It’s easier to balance a budget with growth than with spending cuts. Cutting spending causes pain. Growth makes people happy.
Spending needs to be cut, no doubt. It’s ridiculous. The federal government pisses away so much money it’s a scandal. There’s an awful lot of low hanging fruit in the federal budget. Just not enough to bring spending down to where it equals revenue, if revenue is static.
The Reagan Initiative is a growth agenda grafted on to the traditional BBA. Because the economic and fiscal impact of both regulatory reform and of the transfer of federal lands to the states is so obvious and so enormous, these two easily fit within a reasonable definition of a “Balanced Budget Amendment.” Does tax reform?
Rand Paul is out with a flat tax proposal, drafted principally by Stephen Moore of Heritage. It is my cup of tea. I’d like to think a President Paul, with big Republican majorities in Congress, could get it passed. I’m a dreamer, I know. Even if all the corrupt Republicans in Congress (and there are a lot of them) voted for it, there’s the filibuster by Senate Democrats. How do you get 60 votes in the Senate?
Maybe you don’t have to. Maybe the flat tax qualifies as germane to a budget bill under the Byrd Rule, and thus can be passed as part of a reconciliation bill. With 51 votes, not 60. The Senate Parliamentarian is the one who would make the call (subject to being overridden by a 60 vote majority).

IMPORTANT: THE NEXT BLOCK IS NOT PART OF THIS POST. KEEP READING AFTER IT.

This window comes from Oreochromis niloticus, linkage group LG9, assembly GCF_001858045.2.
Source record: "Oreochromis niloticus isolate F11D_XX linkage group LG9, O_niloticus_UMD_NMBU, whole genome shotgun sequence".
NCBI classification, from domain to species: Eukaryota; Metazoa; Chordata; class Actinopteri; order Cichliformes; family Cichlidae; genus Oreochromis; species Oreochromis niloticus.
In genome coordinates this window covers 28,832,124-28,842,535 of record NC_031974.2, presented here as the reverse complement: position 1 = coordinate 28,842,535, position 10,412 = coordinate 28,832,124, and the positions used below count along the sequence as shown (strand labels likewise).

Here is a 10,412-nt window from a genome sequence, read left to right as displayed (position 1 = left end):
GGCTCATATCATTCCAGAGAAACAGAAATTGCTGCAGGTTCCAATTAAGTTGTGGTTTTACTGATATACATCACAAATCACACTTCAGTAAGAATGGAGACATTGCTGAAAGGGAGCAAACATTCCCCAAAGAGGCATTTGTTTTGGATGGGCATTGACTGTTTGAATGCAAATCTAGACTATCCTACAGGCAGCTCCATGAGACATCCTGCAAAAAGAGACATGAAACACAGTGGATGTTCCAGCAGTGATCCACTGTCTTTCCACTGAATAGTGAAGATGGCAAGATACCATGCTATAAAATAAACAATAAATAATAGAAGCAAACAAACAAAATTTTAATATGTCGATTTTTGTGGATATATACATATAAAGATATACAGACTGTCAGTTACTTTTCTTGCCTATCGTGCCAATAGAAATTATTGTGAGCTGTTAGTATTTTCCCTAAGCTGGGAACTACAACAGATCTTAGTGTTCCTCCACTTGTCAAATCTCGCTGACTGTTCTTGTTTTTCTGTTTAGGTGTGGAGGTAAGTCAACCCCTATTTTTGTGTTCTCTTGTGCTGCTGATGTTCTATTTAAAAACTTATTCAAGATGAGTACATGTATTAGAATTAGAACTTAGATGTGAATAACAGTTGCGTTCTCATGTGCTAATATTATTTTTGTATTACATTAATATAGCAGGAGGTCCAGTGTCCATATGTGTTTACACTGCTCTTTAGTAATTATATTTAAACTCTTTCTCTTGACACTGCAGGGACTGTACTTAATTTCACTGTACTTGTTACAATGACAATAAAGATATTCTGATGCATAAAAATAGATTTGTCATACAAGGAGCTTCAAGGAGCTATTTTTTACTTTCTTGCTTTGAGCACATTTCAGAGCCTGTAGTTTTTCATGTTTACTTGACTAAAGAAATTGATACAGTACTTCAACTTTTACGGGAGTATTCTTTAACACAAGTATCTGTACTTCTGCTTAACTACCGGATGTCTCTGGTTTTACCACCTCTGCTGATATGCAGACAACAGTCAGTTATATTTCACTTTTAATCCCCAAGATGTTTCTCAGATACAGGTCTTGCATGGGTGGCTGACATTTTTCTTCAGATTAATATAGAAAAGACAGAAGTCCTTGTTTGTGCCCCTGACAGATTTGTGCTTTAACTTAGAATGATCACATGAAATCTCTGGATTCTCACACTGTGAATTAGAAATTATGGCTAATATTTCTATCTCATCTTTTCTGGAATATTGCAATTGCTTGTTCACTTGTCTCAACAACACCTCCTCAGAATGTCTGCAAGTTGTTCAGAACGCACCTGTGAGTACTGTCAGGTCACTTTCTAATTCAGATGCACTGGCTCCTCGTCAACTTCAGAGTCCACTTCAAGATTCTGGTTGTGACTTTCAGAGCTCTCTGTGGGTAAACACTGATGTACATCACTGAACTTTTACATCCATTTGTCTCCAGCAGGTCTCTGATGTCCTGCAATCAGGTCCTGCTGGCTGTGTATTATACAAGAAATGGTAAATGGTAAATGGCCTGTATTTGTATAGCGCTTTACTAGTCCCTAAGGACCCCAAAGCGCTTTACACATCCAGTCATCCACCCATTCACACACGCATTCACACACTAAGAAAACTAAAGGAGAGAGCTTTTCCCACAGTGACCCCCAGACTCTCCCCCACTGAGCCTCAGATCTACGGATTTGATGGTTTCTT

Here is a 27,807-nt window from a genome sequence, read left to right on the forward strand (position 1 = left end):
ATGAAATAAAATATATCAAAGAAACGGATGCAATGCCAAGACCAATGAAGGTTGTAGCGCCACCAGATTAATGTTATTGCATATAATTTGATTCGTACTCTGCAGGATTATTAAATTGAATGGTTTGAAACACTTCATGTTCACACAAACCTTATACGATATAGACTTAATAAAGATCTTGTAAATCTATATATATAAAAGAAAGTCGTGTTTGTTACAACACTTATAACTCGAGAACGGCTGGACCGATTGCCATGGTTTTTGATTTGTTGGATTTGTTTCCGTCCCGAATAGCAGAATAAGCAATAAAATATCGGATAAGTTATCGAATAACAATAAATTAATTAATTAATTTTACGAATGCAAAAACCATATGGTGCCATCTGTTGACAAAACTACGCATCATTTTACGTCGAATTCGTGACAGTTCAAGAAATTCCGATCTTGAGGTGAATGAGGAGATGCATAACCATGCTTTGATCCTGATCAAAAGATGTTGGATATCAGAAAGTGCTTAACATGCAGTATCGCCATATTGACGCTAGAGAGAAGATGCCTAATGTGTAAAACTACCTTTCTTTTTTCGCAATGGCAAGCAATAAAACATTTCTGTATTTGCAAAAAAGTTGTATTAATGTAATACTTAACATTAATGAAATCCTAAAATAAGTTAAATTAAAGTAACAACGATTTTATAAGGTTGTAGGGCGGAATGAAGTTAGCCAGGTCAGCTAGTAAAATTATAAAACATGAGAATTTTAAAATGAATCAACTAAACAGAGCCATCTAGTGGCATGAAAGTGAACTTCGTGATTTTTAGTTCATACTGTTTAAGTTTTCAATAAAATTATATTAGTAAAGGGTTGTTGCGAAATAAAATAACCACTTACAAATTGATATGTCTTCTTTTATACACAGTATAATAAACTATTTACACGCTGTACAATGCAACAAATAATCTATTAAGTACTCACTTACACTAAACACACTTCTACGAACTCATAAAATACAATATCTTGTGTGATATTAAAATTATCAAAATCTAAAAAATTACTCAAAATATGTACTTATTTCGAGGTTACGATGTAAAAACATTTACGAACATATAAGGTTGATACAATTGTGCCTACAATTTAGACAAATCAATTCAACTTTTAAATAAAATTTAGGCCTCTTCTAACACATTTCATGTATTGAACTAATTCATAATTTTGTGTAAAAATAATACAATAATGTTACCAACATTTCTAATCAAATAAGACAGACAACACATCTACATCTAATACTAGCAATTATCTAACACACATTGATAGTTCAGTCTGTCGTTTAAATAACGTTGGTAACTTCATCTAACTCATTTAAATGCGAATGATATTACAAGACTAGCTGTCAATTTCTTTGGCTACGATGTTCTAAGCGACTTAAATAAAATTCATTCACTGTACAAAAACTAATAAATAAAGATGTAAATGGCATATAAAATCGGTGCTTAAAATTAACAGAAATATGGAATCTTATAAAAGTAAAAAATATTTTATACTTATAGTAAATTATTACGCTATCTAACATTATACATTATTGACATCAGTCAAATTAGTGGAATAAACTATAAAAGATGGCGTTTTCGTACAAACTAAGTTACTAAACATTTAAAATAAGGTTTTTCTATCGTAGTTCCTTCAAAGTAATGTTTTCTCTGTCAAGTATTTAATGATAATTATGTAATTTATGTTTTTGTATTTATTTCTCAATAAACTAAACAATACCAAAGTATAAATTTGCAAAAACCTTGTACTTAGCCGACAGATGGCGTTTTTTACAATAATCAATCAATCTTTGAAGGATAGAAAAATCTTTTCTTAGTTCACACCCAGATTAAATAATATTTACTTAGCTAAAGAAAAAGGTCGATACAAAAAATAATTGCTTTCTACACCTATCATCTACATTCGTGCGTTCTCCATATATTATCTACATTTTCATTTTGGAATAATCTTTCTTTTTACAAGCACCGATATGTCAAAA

If the flat tax fits under the Byrd Rule it fits within a BBA. And I would argue it fits. A flat tax would produce an economic bonanza, as Moore argues convincingly. The Roaring 20’s aren’t in it. There would be so much wealth created that the federal government’s cut would balance the budget. If you combined a flat tax with regulatory reform and transferring federal lands to the states we’d see growth that would put the 80’s to shame.
The nice thing about doing all this through Article V is that it’s in the Constitution. Tough to change. One of the criticisms of the flat tax is that Congress could always jack up rates, or impose a VAT, or somehow screw everything up. If it’s in the Constitution Congress can’t touch it. Maybe you’d have a provision for wars (only the declared kind) or natural disasters, allowing Congress to make temporary changes with a 2/3 vote. You have to be a little flexible.
Like every other discussion of Article V, the number 38 pops up. Forget getting 38 state legislatures to ratify. Too tough. But would the people of 38 states elect delegates to ratification conventions who’d vote for a package that contained, say, regulatory reform, land transfers, a flat tax, and spending restraints? Who knows? It would be the defining political fight of 21st Century America.
Whenever I think of 38 I see purple, as in Maine, Minnesota, Washington and Kentucky. Are there majorities in these states for a pro-growth BBA?
Maybe, just maybe, we should find out. It’s a political call. I say leave the decision to the delegates. They’re all politicians. Let’s leave it up to them.
But let’s give them the option.
There’s no need to talk about all this at the Federal Assembly. The first meeting, in San Diego, is all about One State, One Vote, One Amendment.
But down the road ……?